THERE once lived in Japan a rat and his wife, folk of
noble race, who had one beautiful daughter. They were exceedingly proud of her charms, and
dreamed, as parents will, of the grand marriage she was sure to make in time. Proud of his
pure rodent blood, the father saw no son-in-law more to be desired than a young rat of
ancient lineage, whose attentions to his daughter were very marked. This , match, however,
brilliant as it was, seemed not to the mother's taste. Like many people who think
themselves made out of special clay, she had a very poor opinion of her own kind, and was
ambitious for an alliance with the highest circles. To the stars! was her motto, she
always said, and really, when one has a daughter of incomparable beauty, one may well hope
for an equally incomparable son-in-law.
"Address yourself to the sun at once, then,"
cried the impatient father one day; "there is nothing above him, surely."
"Quite so; I had already thought of it," she
answered, "and since you, too, are in sympathy with the idea, we will make our call
So, on the following morning the proud father and the
haughty mother-rat went together to present their lovely daughter to the orb of day.
"Lord Sun," said the mother, "let me
present our only daughter, who is so beautiful that there is nothing like her in the whole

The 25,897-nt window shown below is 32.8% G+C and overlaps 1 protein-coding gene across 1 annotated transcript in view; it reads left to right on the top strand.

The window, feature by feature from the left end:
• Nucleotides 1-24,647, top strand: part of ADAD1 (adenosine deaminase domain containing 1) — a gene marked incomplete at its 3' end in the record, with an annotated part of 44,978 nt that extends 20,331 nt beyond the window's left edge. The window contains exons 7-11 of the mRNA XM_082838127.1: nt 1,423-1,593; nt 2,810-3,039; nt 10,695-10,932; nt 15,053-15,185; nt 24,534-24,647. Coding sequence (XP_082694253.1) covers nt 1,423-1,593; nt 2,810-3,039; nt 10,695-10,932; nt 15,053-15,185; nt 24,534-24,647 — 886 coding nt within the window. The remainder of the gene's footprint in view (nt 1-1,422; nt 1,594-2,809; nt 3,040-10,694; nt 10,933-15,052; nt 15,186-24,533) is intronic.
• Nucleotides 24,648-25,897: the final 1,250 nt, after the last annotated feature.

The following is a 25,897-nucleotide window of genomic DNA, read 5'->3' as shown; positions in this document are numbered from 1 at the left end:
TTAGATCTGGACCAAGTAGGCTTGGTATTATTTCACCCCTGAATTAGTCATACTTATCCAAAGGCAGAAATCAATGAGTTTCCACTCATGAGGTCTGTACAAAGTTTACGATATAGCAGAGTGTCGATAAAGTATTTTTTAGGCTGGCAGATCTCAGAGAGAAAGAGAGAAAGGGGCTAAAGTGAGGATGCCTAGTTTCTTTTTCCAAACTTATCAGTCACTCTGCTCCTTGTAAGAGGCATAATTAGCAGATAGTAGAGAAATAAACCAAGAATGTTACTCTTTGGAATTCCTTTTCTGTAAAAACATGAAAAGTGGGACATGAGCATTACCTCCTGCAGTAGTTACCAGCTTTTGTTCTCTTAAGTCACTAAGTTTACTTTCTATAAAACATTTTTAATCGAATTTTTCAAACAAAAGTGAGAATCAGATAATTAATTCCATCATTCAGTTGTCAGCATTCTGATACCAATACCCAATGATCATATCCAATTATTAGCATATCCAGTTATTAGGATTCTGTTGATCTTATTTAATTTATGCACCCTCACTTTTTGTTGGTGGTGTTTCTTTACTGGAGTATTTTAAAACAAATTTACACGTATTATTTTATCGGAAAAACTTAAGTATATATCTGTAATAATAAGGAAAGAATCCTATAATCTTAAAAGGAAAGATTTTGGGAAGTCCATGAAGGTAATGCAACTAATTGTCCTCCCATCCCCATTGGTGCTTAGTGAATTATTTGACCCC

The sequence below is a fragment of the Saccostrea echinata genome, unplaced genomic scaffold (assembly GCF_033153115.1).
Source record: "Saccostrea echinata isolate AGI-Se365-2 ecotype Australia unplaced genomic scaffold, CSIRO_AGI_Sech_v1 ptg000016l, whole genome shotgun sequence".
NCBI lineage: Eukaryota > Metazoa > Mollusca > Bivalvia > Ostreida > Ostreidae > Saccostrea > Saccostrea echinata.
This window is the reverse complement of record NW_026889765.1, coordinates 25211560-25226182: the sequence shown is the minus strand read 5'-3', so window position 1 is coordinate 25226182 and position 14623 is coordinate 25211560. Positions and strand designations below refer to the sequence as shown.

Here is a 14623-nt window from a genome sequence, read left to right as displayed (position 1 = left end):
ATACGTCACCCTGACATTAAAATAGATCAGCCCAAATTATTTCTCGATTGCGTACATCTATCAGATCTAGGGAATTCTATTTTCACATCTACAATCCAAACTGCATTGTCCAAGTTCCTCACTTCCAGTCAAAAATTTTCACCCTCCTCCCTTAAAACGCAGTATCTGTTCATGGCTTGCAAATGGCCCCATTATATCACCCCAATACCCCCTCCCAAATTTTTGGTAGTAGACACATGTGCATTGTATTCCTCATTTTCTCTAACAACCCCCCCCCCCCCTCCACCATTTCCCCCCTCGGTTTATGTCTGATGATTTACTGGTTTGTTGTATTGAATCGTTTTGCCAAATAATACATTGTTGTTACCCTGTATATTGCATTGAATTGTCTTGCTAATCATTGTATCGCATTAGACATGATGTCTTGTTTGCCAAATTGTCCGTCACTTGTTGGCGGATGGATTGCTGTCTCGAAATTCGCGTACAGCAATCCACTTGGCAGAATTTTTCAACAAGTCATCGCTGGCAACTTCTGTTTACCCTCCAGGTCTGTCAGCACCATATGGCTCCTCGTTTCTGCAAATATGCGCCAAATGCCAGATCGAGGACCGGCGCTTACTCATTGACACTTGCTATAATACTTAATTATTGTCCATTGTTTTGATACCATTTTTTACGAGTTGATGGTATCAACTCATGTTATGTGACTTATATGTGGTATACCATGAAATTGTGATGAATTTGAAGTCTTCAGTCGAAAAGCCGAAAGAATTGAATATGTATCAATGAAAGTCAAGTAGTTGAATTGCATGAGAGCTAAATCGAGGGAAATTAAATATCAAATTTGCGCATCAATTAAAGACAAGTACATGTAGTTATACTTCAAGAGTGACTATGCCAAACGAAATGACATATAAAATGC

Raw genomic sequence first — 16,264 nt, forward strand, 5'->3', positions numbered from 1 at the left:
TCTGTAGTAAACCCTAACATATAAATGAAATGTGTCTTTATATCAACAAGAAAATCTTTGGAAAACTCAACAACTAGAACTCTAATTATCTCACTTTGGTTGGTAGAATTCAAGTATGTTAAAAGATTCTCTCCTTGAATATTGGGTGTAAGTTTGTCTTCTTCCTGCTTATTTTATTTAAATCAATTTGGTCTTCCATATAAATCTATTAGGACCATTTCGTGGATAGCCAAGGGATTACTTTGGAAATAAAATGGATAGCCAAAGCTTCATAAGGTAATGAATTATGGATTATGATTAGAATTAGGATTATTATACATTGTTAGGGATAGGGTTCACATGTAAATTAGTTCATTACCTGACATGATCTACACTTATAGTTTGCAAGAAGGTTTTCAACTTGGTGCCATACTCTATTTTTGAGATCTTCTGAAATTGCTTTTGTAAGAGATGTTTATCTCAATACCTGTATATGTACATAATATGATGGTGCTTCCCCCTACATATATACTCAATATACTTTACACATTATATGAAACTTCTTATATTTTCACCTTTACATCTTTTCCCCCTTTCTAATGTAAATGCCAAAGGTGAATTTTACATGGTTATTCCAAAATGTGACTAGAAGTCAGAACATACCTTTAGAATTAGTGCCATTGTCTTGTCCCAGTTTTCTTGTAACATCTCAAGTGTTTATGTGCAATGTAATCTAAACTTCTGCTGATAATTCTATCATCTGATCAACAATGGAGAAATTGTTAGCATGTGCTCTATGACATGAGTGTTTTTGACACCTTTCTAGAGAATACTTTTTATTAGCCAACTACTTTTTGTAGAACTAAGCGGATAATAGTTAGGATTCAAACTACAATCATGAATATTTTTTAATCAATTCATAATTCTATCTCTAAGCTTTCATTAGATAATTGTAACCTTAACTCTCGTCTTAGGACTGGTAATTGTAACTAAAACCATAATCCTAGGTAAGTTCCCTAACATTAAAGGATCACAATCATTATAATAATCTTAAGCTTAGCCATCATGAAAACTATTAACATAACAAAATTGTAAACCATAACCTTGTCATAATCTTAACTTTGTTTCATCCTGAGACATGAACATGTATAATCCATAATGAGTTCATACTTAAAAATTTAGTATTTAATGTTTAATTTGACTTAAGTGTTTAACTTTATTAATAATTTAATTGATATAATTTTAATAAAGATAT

world. Naturally we desire a son-in-law as wonderful as she, and, as you see, we have come
to you first of all."
"Really," said the sun, "I am extremely
flattered by your proposal, but you do me too much honor; there is some one greater than
I; it is the cloud. Look, if you do not believe." . . . And at that moment the cloud
arrived, and with one waft of his folds extinguished the sun with all his golden rays.
"Very well; let us speak to the cloud, then,"
said the mother-rat, not in the least disconcerted.
"Immensely honored, I am sure," replied the
cloud in his turn, "but you are again mistaken; there is some one greater than I; it
is the wind. You shall see."
At the same moment along came the wind, and with one blow
swept the cloud out of sight, after which, overturning father, mother, and daughter, he
tumbled with them, pell-mell, at the foot of an old wall.
"Quick, quick," cried the mother-rat,
struggling to her feet, "and let us repeat our compliments to the wind."
"You'd better address yourself to the wall,"
growled the wind roughly. You see very well he is greater than I, for he stops me and
makes me draw back."
No sooner had she heard these words than mother-rat faced
about and presented her daughter to the wall. Ah, but now the fair rat-maiden imitated the
wind; she drew back also. He whom she really adored in her heart of hearts was the
fascinating young rat who had paid his court to her so well. However, to please
Fortunately the wall excused himself, like all the rest.
"Certainly," he said, "I can stop the wind, who can sweep away the cloud,
who can cover up the Sun, but there is some one greater than I: it is the rat, who can
pass through my body, and can even, if he chooses, reduce me to powder with his teeth.
"Do you hear that, wife, do you hear it ?"
cried father-rat in triumph. "Didn't I always say so ?"
"Quite true! you always did," returned the
mother-rat in wonder, and suddenly glowed with pride in her ancient name and lineage.
So they all three went home, very happy and contented, and on the morrow the lovely rat-maiden married her faithful rat-lover.
FROM THE BOOK:
<THE YOUNG FOLKS TREASURY>
THE UNIVERSITY SOCIETY INC.